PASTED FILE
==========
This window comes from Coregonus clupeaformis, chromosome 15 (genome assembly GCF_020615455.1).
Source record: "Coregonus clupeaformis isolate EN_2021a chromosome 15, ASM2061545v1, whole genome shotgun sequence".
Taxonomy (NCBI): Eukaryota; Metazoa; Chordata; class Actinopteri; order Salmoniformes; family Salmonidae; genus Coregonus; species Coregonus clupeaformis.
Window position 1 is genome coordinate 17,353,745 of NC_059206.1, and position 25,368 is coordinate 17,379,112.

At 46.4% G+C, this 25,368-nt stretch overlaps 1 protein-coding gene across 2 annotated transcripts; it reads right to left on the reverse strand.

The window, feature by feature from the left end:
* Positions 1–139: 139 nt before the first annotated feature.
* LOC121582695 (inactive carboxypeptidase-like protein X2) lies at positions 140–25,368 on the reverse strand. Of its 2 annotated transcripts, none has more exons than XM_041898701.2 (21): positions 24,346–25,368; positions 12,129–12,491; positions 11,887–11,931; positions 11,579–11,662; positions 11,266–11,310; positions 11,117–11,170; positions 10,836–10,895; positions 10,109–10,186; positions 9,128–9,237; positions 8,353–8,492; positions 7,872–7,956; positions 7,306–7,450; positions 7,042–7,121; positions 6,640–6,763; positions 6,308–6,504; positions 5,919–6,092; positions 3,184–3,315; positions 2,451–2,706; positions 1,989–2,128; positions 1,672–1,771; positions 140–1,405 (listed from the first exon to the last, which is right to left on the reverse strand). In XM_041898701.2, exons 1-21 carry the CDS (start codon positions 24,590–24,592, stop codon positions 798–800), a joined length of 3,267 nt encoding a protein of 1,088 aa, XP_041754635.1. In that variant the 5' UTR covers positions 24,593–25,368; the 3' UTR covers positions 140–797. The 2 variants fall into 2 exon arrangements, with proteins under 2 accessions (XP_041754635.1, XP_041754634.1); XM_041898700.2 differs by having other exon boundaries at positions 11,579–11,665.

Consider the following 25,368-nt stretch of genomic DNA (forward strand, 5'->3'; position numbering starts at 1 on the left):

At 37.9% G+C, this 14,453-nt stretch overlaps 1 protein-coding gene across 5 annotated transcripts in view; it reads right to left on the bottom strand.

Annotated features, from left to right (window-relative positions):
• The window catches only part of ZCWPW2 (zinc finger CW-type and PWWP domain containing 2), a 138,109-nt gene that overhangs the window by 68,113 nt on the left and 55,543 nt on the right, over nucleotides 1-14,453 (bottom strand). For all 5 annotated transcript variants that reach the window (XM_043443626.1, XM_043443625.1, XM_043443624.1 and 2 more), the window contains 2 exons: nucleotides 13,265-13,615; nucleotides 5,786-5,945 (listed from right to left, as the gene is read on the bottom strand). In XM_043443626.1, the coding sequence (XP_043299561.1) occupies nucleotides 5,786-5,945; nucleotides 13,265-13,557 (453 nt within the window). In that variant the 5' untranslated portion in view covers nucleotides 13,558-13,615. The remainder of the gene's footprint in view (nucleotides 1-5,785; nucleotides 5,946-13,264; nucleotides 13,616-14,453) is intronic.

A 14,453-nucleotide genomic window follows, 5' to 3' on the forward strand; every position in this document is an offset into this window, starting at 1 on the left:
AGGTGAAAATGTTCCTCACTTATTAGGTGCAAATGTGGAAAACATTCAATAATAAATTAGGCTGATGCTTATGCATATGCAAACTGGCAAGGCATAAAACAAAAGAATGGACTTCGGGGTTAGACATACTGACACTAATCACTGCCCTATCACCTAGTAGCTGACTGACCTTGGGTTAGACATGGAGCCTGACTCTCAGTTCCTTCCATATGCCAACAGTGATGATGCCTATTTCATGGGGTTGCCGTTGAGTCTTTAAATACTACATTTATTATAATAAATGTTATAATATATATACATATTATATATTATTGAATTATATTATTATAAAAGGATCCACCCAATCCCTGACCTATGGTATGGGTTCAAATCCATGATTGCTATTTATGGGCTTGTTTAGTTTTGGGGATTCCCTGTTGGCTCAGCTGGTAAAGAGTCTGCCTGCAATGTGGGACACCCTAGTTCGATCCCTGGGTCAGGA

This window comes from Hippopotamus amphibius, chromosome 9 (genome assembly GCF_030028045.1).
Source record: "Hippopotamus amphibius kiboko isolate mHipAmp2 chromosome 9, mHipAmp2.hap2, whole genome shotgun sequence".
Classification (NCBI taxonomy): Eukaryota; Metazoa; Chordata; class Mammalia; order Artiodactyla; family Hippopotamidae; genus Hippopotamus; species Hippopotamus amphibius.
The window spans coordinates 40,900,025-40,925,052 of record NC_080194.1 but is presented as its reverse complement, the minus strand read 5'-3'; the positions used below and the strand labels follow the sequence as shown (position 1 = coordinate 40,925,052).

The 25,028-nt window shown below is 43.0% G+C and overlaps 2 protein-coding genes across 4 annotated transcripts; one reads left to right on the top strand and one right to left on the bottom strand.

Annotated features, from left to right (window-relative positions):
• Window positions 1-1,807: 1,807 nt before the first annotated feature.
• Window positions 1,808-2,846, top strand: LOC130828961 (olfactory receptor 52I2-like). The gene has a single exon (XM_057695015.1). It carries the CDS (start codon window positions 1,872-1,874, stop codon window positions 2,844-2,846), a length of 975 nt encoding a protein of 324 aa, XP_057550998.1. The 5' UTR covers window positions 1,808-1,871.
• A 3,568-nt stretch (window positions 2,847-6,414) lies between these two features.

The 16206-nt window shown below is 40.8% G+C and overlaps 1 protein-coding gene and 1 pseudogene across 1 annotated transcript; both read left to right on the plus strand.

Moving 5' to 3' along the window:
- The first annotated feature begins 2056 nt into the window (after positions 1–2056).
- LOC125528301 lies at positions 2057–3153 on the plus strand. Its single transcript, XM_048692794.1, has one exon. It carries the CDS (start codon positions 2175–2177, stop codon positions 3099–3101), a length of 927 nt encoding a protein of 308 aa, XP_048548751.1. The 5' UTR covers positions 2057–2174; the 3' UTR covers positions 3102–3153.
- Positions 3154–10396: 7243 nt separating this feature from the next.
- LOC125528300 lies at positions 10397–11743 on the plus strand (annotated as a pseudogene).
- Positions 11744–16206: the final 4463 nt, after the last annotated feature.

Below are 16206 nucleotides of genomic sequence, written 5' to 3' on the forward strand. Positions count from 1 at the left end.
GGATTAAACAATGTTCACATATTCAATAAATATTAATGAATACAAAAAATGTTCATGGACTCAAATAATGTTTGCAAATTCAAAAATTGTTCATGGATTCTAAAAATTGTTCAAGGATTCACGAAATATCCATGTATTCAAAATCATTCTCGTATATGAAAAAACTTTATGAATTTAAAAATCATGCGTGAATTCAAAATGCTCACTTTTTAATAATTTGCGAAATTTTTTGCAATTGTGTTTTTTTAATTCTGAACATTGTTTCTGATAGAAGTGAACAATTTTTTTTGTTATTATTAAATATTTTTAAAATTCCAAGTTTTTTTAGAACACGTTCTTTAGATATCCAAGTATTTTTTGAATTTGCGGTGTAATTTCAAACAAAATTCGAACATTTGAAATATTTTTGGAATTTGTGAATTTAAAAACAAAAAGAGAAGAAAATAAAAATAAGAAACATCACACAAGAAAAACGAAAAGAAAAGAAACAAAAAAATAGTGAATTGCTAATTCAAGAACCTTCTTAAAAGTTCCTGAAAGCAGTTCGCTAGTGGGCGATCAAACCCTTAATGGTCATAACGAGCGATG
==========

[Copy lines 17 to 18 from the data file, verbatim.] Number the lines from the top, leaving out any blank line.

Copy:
Classification (NCBI taxonomy): Eukaryota; Metazoa; Chordata; class Mammalia; order Artiodactyla; family Hippopotamidae; genus Hippopotamus; species Hippopotamus amphibius.
The window spans coordinates 40,900,025-40,925,052 of record NC_080194.1 but is presented as its reverse complement, the minus strand read 5'-3'; the positions used below and the strand labels follow the sequence as shown (position 1 = coordinate 40,925,052).